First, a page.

(1840 - 1909)
Home State: Vermont
Branch of Service: Infantry
A 20 year old farmer in Williamsville, VT, he enlisted at Worcester, MA as a Sergeant in Company K, 21st Massachusetts Infantry on 19 July 1861. He was First (Orderly) Sergeant when he was commissioned 2nd Lieutenant on 3 March 1862. He was wounded in the shoulder at New Bern, NC on 14 March 1862 and was promoted to First Lieutenant on 18 July.
On the Campaign
He was with his Company on the Maryland Campaign of 1862. Private Stone of his Company described an incident on 17 September 1862 at Antietam at what became known as Burnside's Bridge:
We crossed the bridge, turned to the right and marched up a little way and halted to wait for ammunition, we having only a few rounds left. For a while troops came across the bridge and poured past us by the thousand. After a while we moved up on to the high ground opposite the bridge. A dead Johnny, a sergeant was lying there on the ground. Harry Aldrich turned him over and got his portemonnaie out of his pocket. He opened it and found done up in a little piece of paper a number of five dollar gold pieces ...
The rest of the War
He was promoted again, to Captain of Company I on 18 December 1862. He was granted 10 days leave from 5 to 16 March 1863 to go home to "avert the danger" of losing his property, then resigned his commission on 25 April 1863 for that reason, and because his Company had 3 officers and only 20 men present for duty. His resignation was accepted and he was discharged.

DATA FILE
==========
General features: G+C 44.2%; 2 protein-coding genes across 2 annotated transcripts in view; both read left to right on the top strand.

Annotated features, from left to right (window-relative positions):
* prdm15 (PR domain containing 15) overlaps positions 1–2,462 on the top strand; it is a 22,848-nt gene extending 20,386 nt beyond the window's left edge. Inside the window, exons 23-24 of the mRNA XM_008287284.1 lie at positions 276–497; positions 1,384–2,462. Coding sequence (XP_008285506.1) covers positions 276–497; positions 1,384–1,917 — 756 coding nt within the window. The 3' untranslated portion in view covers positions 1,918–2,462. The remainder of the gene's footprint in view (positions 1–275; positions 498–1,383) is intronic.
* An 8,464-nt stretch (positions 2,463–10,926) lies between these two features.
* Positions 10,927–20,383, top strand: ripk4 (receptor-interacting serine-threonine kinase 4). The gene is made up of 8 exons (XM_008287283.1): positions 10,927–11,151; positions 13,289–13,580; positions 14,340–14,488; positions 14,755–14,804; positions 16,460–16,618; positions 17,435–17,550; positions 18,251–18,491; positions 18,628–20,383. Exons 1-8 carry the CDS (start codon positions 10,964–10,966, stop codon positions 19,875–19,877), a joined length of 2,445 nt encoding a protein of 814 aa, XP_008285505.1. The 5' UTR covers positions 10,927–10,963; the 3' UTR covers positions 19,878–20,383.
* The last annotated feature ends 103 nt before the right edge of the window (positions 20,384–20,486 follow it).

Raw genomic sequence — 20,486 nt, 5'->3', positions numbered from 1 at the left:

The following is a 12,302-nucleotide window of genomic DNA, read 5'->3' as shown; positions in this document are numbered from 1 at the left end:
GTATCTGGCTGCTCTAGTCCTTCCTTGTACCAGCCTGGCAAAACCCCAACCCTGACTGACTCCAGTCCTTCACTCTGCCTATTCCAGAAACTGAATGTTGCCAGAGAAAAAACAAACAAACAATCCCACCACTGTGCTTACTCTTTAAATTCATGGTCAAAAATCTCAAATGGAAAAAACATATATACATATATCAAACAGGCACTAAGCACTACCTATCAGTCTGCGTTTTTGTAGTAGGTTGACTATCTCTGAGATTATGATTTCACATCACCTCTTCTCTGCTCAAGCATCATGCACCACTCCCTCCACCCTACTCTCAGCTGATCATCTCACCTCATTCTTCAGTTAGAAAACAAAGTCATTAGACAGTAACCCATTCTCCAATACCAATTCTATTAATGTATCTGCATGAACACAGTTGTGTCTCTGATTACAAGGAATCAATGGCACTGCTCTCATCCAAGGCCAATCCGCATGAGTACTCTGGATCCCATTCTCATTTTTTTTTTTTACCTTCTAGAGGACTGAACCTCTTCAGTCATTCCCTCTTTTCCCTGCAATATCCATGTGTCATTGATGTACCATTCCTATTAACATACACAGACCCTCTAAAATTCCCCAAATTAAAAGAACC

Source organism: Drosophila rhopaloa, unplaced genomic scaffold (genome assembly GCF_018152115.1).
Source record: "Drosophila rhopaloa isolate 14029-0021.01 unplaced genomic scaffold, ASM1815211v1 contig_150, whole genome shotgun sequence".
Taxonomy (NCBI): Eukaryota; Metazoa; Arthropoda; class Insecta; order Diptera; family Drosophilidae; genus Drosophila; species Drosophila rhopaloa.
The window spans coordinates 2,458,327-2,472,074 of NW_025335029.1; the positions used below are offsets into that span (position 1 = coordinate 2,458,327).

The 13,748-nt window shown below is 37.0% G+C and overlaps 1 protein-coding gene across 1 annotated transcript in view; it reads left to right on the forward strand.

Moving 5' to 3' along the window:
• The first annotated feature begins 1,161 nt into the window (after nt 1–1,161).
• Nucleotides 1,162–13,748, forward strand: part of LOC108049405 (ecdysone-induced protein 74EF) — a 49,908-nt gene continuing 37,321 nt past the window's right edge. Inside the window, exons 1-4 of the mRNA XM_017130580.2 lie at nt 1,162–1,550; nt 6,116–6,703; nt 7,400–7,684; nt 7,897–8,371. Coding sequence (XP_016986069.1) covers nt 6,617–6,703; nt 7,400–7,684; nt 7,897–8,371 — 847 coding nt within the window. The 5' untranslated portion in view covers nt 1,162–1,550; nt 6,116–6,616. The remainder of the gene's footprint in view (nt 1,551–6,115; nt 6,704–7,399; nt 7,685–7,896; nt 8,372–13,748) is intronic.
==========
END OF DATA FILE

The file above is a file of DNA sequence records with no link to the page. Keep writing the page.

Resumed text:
After the War
In 1870 he was a clerk in a store in Boston, MA. By 1880 he was a dealer in provisions in Somerville, MA and was still living there in 1900. He was active in the Military Order of the Loyal Legion of the US (MOLLUS) and the Grand Army of the Republic (GAR) veteran's groups. He began receiving a veteran's pension in 1890.
From the Boston Herald of 6 September 1909:
Brattleboro, Vt., Sept. 5 - Capt. Harrison Aldrich, civil war veteran, former Somerville alderman and Boston commission merchant, died at his summer home in South Newfane, 12 miles from here, this afternoon from the effects of a runaway accident last week.
Capt. Aldrich, his son-in-law, William Dole, of Lawrence, and Mr. Dole's two children were driving to the Williamsville station one day last week when their horse became suddenly frightened and ran away. All four were thrown to the road, but Capt. Aldrich was the most seriously hurt, his injuries proving to be internal.
References & notes
His service from Soldiers, Sailors, and Marines1 and his Compiled Service Records,2 via fold3. The Antietam quote above from J.M. Stone's Personal Recollections of the Civil War (1918). Personal details from family genealogists and the US Census for 1860-1900. Thanks to Tom Boudreau via Tom Ledoux's Vermont in the Civil War for the Herald obituary. His gravesite is on Findagrave.
He married Helen Louisa Morse (1841-1925) and they two daughters, Minnie (1865-1868) and Helen Edith (later Dole, 1877-1916).
09/18/1840; Newfane, VT
09/05/1909; Newfane, VT; burial in Williamsville Cemetery, Williamsville, VT
1 Commonwealth of Massachusetts, Adjutant General, Massachusetts Soldiers, Sailors, and Marines in the Civil War, 8 Vols, Norwood (MA): Norwood Press, 1931-35, Vol. 2, pg. 641 [AotW citation 26512]
2 US War Department, Compiled Service Records of Soldiers who served in US Volunteer organizations enlisted for service during the Civil War, Record Group No. 94 (Adjutant General's Office, 1780's-1917), Washington DC: US National Archives and Records Administration (NARA), 1903-1927 [AotW citation 26513]